Fish was another important part of the diet. This usually meant salted or pickled herrings for the poor. Only the wealthy or those living on the coast had access to fresh fish. People who lived inland might obtain fresh fish by paying a fee to the lord in order to fish in his river, or by poaching.

Most peasants kept pigs for meat. These foraged all year and did not need fodder in the winter months. A pig could be killed and its meat pickled or cured so that the peasant had meat during the winter. Cattle, sheep and goats required fodder, so were unlikely to be kept for meat, although they would be kept for milk in order to make butter and cheese. Chickens were also too valuable for peasants to eat, since they produced eggs. Peasants could, however, catch wild birds for consumption.

Possibly the biggest difference between a peasant’s food and that of his lord was the lack of spices. Herbs can only do so much to add flavour to food, but spices can do more. Most spices had to be imported, so were beyond the purse of all but the wealthiest peasant.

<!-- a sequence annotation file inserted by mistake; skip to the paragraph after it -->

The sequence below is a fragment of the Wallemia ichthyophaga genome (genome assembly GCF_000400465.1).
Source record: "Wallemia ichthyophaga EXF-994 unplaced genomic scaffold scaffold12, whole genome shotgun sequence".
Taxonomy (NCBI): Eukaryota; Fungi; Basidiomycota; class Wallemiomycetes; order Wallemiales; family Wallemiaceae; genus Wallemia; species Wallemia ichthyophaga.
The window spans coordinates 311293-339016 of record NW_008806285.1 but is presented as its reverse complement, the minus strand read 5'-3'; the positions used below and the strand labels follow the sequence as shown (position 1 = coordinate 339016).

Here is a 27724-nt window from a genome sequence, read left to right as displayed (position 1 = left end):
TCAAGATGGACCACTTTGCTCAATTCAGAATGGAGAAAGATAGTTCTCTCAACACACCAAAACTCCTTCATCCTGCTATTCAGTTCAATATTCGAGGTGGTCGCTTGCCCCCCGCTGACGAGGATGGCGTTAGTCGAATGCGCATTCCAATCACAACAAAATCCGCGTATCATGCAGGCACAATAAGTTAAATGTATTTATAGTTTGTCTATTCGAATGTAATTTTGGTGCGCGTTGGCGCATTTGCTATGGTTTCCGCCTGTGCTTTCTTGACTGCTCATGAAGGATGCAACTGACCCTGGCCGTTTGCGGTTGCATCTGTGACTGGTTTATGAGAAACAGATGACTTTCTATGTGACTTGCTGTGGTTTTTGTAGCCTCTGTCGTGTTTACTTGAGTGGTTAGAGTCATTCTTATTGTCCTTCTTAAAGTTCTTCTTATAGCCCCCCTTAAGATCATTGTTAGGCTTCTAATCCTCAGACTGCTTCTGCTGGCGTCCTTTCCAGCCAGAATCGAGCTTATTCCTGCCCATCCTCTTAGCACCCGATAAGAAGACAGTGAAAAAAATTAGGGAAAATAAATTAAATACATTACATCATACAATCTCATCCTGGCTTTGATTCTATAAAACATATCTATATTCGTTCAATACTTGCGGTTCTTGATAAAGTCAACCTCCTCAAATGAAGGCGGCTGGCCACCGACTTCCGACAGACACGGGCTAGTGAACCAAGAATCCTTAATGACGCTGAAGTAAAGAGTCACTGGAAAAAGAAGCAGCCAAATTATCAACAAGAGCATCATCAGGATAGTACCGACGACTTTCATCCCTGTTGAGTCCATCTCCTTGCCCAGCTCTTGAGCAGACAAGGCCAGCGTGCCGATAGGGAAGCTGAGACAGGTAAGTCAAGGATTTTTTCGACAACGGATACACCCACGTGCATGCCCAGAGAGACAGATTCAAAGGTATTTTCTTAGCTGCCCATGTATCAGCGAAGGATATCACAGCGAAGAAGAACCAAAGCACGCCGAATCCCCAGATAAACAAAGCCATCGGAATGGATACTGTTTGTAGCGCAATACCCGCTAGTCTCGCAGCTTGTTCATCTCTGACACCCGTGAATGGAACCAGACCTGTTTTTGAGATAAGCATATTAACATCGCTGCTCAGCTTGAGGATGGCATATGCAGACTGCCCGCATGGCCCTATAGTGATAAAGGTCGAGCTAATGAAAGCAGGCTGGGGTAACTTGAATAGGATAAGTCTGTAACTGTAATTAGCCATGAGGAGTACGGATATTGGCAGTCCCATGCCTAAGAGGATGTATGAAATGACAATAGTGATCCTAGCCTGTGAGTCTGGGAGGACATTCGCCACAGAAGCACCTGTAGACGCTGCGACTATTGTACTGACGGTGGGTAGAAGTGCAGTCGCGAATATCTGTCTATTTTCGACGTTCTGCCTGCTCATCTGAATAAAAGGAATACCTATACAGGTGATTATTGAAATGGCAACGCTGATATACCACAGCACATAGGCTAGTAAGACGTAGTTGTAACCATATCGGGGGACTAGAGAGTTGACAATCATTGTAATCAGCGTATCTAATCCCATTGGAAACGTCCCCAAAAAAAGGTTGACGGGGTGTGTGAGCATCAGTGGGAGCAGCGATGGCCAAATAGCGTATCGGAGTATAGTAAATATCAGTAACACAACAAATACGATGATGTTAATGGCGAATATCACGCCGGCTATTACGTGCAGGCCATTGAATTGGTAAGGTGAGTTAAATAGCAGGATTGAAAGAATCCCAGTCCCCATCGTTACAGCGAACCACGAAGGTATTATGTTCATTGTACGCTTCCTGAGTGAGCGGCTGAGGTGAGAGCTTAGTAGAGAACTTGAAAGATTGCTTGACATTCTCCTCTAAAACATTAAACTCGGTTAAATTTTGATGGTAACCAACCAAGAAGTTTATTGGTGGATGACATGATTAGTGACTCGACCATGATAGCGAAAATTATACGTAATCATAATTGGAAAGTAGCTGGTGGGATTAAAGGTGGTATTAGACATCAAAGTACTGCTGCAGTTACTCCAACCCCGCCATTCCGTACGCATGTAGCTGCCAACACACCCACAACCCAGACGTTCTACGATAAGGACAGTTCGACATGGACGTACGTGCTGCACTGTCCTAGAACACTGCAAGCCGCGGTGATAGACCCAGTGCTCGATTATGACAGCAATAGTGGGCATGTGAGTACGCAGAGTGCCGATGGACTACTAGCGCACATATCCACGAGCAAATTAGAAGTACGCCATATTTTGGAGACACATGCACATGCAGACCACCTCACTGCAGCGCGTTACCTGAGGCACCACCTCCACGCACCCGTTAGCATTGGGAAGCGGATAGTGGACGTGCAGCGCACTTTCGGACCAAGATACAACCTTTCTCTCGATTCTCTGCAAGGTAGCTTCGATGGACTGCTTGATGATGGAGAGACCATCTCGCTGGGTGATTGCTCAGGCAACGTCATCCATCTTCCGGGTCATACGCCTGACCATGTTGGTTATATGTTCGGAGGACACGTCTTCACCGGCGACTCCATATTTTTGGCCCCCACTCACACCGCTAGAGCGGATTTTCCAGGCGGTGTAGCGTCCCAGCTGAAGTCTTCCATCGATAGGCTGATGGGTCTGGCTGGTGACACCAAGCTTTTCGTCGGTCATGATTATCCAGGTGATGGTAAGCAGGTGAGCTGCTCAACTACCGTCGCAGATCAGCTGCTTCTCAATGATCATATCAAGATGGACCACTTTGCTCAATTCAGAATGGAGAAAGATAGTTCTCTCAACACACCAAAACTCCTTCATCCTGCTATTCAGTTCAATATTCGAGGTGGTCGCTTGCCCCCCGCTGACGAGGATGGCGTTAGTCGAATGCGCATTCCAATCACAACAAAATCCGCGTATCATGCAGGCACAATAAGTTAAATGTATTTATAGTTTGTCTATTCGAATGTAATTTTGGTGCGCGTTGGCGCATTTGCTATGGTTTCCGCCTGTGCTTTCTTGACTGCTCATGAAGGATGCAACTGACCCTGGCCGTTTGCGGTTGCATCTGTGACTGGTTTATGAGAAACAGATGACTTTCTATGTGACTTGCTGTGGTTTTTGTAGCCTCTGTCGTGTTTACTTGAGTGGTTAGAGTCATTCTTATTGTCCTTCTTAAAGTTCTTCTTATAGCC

As I wrote last week, ale was an important part of the diet and was drunk by all levels of society.

 

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The Alewife

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If you wanted an alcoholic drink in the fourteenth century you had two choices: ale or wine. An alchemist had discovered how to distil alcohol in the middle of the century, but its use was limited to the making of medicines and the process was not widely known.